Delirium: Risk Factors, Contributors, Identification, Work-Up, and Treatment
Delirium is a common, serious, and life-threatening condition that is often missed and poorly managed. Increasing evidence argues that health-care providers need to assess the mental status of the patient as the “sixth vital sign.” Although functional neuroimaging and CSF biomarkers are being studied in delirium management, the diagnosis is a clinical one without a laboratory test or imaging to confirm it.
Delirium is associated with increased morbidity, mortality, slower rate of recovery, poor functional and cognitive recovery, decreased quality of life, hospital-acquired complications, placement in specialized intermediate and long-term care facilities, increased cost of care, and prolonged hospital stays. Management includes the rapid identification of the cause(s), and correcting it/them if possible. Managing risk factors such as dehydration, infection, polypharmacy, immobility, restraints, and sensory impairment is key in both identifying the cause and reducing the consequences and optimizing patient care. This chapter will explore the identification, work-up, risk factors, and management of this important condition.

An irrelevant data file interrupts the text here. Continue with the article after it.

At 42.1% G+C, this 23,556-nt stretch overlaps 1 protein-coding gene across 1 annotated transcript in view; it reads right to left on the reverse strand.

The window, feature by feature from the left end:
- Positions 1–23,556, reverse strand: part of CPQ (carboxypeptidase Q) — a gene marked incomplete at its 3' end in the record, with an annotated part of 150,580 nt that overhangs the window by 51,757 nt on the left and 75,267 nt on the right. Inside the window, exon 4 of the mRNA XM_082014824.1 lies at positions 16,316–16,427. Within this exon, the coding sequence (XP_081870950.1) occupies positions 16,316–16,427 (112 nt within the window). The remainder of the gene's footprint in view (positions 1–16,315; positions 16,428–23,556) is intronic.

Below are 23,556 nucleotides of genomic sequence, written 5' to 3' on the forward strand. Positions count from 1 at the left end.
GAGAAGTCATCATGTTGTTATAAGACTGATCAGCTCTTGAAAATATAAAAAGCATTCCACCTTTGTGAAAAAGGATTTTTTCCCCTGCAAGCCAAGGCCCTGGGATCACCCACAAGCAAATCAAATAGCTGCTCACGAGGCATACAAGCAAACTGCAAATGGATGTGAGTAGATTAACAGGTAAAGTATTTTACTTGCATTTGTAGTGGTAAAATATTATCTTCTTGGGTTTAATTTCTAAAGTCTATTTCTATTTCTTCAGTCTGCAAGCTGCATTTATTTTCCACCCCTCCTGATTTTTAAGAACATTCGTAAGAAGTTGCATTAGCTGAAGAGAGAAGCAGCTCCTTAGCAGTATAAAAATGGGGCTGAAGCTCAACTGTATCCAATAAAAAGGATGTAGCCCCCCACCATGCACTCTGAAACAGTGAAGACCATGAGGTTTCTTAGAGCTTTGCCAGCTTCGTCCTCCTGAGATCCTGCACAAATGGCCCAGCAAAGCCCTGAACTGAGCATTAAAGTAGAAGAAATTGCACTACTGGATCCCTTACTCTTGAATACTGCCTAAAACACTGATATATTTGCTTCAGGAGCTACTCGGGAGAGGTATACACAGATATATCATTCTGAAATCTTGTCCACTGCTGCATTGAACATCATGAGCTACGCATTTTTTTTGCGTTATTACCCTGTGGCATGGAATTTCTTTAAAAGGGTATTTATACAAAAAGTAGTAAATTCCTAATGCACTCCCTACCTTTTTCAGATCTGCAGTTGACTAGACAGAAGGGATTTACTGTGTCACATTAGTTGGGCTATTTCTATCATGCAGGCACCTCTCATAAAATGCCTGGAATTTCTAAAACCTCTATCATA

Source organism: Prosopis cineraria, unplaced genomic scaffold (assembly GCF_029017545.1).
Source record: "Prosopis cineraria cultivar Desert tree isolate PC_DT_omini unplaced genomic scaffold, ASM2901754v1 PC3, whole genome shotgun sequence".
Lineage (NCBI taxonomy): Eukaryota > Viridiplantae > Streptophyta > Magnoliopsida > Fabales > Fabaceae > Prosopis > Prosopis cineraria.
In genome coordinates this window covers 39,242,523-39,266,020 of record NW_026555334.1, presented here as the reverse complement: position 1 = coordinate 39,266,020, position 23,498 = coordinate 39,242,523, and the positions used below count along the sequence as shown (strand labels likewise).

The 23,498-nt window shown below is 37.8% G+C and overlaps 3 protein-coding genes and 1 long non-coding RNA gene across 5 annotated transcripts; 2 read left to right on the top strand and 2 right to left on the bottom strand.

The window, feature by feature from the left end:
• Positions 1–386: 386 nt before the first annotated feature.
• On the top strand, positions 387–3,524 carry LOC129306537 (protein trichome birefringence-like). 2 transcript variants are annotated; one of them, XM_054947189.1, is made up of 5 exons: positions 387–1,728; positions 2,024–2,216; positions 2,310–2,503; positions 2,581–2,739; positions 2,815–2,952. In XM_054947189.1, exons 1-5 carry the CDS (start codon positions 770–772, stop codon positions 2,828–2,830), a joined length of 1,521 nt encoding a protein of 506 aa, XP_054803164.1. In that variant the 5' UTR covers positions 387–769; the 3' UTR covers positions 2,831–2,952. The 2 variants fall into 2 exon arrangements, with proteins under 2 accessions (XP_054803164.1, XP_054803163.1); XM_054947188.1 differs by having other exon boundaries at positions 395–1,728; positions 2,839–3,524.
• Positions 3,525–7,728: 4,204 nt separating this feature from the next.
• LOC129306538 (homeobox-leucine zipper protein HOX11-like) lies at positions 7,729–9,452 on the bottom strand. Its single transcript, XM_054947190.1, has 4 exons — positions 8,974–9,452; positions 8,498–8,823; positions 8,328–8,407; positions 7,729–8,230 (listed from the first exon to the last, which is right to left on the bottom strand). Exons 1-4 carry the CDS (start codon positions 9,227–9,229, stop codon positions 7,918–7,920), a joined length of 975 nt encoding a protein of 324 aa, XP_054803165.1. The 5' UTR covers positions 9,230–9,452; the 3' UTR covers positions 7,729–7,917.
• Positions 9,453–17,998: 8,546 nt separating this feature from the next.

KeywordsDelirium Confusion Geriatric inpatient
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